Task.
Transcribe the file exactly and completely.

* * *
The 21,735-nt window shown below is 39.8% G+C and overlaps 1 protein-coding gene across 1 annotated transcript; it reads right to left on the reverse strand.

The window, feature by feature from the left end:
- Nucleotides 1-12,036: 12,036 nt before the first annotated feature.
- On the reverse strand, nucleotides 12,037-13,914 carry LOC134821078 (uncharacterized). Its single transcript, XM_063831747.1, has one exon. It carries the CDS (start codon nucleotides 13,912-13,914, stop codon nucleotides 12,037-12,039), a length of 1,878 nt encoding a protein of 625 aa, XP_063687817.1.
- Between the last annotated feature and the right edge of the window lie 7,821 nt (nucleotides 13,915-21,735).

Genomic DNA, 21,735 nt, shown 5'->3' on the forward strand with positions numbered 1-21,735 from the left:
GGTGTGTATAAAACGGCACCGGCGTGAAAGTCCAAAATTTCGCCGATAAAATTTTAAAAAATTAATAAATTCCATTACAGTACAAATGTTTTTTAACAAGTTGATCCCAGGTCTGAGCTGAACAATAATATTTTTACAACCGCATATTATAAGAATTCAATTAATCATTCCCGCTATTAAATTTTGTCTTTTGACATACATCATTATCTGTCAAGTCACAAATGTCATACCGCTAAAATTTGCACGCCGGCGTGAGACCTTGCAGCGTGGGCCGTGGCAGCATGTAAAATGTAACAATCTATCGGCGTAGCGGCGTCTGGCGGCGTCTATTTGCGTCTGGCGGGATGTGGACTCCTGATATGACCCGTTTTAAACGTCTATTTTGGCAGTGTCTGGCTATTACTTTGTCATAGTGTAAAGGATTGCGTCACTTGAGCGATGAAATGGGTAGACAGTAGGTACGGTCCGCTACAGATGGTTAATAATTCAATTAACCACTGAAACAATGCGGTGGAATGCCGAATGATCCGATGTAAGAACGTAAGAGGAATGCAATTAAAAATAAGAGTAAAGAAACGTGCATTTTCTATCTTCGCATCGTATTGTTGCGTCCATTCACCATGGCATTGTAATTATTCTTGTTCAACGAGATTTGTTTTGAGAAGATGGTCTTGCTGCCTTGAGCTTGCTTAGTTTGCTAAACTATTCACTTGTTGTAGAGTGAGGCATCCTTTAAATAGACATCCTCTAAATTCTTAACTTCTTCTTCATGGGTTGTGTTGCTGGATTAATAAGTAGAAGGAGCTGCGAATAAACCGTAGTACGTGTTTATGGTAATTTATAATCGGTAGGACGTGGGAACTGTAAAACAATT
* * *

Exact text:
The 21,735-nt window shown below is 39.8% G+C and overlaps 1 protein-coding gene across 1 annotated transcript; it reads right to left on the reverse strand.

The window, feature by feature from the left end:
- Nucleotides 1-12,036: 12,036 nt before the first annotated feature.
- On the reverse strand, nucleotides 12,037-13,914 carry LOC134821078 (uncharacterized). Its single transcript, XM_063831747.1, has one exon. It carries the CDS (start codon nucleotides 13,912-13,914, stop codon nucleotides 12,037-12,039), a length of 1,878 nt encoding a protein of 625 aa, XP_063687817.1.
- Between the last annotated feature and the right edge of the window lie 7,821 nt (nucleotides 13,915-21,735).

Genomic DNA, 21,735 nt, shown 5'->3' on the forward strand with positions numbered 1-21,735 from the left:
GGTGTGTATAAAACGGCACCGGCGTGAAAGTCCAAAATTTCGCCGATAAAATTTTAAAAAATTAATAAATTCCATTACAGTACAAATGTTTTTTAACAAGTTGATCCCAGGTCTGAGCTGAACAATAATATTTTTACAACCGCATATTATAAGAATTCAATTAATCATTCCCGCTATTAAATTTTGTCTTTTGACATACATCATTATCTGTCAAGTCACAAATGTCATACCGCTAAAATTTGCACGCCGGCGTGAGACCTTGCAGCGTGGGCCGTGGCAGCATGTAAAATGTAACAATCTATCGGCGTAGCGGCGTCTGGCGGCGTCTATTTGCGTCTGGCGGGATGTGGACTCCTGATATGACCCGTTTTAAACGTCTATTTTGGCAGTGTCTGGCTATTACTTTGTCATAGTGTAAAGGATTGCGTCACTTGAGCGATGAAATGGGTAGACAGTAGGTACGGTCCGCTACAGATGGTTAATAATTCAATTAACCACTGAAACAATGCGGTGGAATGCCGAATGATCCGATGTAAGAACGTAAGAGGAATGCAATTAAAAATAAGAGTAAAGAAACGTGCATTTTCTATCTTCGCATCGTATTGTTGCGTCCATTCACCATGGCATTGTAATTATTCTTGTTCAACGAGATTTGTTTTGAGAAGATGGTCTTGCTGCCTTGAGCTTGCTTAGTTTGCTAAACTATTCACTTGTTGTAGAGTGAGGCATCCTTTAAATAGACATCCTCTAAATTCTTAACTTCTTCTTCATGGGTTGTGTTGCTGGATTAATAAGTAGAAGGAGCTGCGAATAAACCGTAGTACGTGTTTATGGTAATTTATAATCGGTAGGACGTGGGAACTGTAAAACAATT